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Bureaucrats in Uniform: The Politicization and Decline of the Royal Canadian Mounted Police

Type: Research Studies
Date Published: April 12, 2006
Research Topics:
Governance, Crime & Drug Policy
The Royal Canadian Mounted Police advertises itself as Canada's national police service, an organization of excellence, and a world leader in integrated policing. By and large, general surveys of public opinion indicate that the RCMP is widely respected by Canadians. In contrast, there have been several studies, as well as occasional public complaints, showing that the RCMP is in crisis and is drastically underfunded. Accounts vary as to the nature of that crisis, the extent to which the organization is underfunded, and the reason that it is underfunded.

Among the most serious reasons advanced for the current problems in the Force is that it has become politicized in the sense that it responds directly to political instructions. This is especially serious because the RCMP is above all a "guardian" institution, like the Canadian Forces and the courts of law. Once the police take political direction, the rule of law is subverted. And the rule of law, it hardly needs be mentioned, is a pillar, perhaps the very foundation, of constitutional democracy.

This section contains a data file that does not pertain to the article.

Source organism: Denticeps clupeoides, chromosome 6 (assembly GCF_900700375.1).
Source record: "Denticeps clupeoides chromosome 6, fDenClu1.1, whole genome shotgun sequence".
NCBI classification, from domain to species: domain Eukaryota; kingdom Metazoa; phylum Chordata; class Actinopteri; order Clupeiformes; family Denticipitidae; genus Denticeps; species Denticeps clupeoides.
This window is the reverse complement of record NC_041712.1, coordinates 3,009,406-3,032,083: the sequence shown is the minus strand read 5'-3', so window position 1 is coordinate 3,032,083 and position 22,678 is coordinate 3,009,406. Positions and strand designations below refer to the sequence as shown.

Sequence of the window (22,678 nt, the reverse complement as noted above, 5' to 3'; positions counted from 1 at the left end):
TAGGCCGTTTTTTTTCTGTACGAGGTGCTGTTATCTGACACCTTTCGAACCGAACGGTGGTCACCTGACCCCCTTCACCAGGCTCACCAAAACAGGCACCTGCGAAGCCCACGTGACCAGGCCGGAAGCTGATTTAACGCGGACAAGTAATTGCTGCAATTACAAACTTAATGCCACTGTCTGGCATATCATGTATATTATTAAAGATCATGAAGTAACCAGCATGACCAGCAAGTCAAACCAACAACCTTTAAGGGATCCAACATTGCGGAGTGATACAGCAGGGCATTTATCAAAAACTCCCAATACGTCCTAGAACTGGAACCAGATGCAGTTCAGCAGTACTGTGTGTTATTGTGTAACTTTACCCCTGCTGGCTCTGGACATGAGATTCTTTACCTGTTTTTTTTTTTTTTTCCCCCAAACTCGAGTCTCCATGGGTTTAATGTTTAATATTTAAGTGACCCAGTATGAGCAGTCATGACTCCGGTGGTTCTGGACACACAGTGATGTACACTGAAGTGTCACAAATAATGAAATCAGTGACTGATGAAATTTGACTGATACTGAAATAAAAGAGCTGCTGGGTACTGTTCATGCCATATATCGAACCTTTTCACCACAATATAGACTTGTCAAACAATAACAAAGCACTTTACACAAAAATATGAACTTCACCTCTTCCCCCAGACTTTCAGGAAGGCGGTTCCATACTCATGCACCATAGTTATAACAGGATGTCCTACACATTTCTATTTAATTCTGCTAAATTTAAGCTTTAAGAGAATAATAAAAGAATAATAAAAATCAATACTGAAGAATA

In this Fraser Institute Digital Publication, we examine the evidence provided by judicial inquiries and reports and by other scholarly and journalistic investigations of the RCMP. The sources include testimony before the Gomery Commission, the first Report of the Gomery Commission, several reports of the Auditor General, the Report of the Hughes Commission, and several other analyses of the federal police. Whatever the impact of underfunding, it seems clear that politicization is a greater problem, not only for reasons noted above but because it has meant a decline in the core competencies of the Force, namely the enforcement of federal laws. That is, the RCMP as an institution appears to be less capable today than it was in the past as well as less capable than it proclaims itself to be. It is this last problem, the disconnect between image and reality that is at the heart of the federal police.

Political and administrative institutions can fail but they can also be restored. The first step in restoration, however, is acknowledging that there is a problem and what the problem is. Most of this publication provides documentation of the problem. We conclude by indicating several administrative steps that can be taken to restore the RCMP to its proper purpose. One way or another, however, it is our contention that de-politicization is the key to halting the decline of the RCMP.
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